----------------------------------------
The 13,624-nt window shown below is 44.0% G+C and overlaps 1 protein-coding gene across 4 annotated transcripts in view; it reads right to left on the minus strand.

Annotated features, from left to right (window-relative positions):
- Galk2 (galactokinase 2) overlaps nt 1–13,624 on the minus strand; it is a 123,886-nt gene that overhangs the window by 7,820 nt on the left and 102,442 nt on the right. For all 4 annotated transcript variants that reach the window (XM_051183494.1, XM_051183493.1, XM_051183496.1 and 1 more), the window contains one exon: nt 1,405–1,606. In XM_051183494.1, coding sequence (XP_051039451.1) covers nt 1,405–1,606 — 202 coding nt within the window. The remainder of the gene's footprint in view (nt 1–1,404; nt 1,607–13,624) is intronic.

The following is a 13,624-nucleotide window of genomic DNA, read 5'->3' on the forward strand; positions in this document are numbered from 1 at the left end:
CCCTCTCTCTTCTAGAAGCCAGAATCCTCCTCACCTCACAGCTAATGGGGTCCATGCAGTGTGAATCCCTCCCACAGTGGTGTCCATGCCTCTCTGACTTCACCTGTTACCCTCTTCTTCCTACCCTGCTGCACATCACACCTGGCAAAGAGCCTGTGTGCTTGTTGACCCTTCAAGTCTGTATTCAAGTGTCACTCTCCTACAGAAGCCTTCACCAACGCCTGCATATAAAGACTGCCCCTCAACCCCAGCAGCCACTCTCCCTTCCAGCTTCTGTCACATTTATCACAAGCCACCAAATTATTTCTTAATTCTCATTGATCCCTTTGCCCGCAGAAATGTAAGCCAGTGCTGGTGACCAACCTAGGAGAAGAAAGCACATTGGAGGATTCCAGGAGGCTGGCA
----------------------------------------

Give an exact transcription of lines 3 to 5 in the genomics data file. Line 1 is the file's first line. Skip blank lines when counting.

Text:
- Galk2 (galactokinase 2) overlaps nt 1–13,624 on the minus strand; it is a 123,886-nt gene that overhangs the window by 7,820 nt on the left and 102,442 nt on the right. For all 4 annotated transcript variants that reach the window (XM_051183494.1, XM_051183493.1, XM_051183496.1 and 1 more), the window contains one exon: nt 1,405–1,606. In XM_051183494.1, coding sequence (XP_051039451.1) covers nt 1,405–1,606 — 202 coding nt within the window. The remainder of the gene's footprint in view (nt 1–1,404; nt 1,607–13,624) is intronic.

The following is a 13,624-nucleotide window of genomic DNA, read 5'->3' on the forward strand; positions in this document are numbered from 1 at the left end:
CCCTCTCTCTTCTAGAAGCCAGAATCCTCCTCACCTCACAGCTAATGGGGTCCATGCAGTGTGAATCCCTCCCACAGTGGTGTCCATGCCTCTCTGACTTCACCTGTTACCCTCTTCTTCCTACCCTGCTGCACATCACACCTGGCAAAGAGCCTGTGTGCTTGTTGACCCTTCAAGTCTGTATTCAAGTGTCACTCTCCTACAGAAGCCTTCACCAACGCCTGCATATAAAGACTGCCCCTCAACCCCAGCAGCCACTCTCCCTTCCAGCTTCTGTCACATTTATCACAAGCCACCAAATTATTTCTTAATTCTCATTGATCCCTTTGCCCGCAGAAATGTAAGCCAGTGCTGGTGACCAACCTAGGAGAAGAAAGCACATTGGAGGATTCCAGGAGGCTGGCA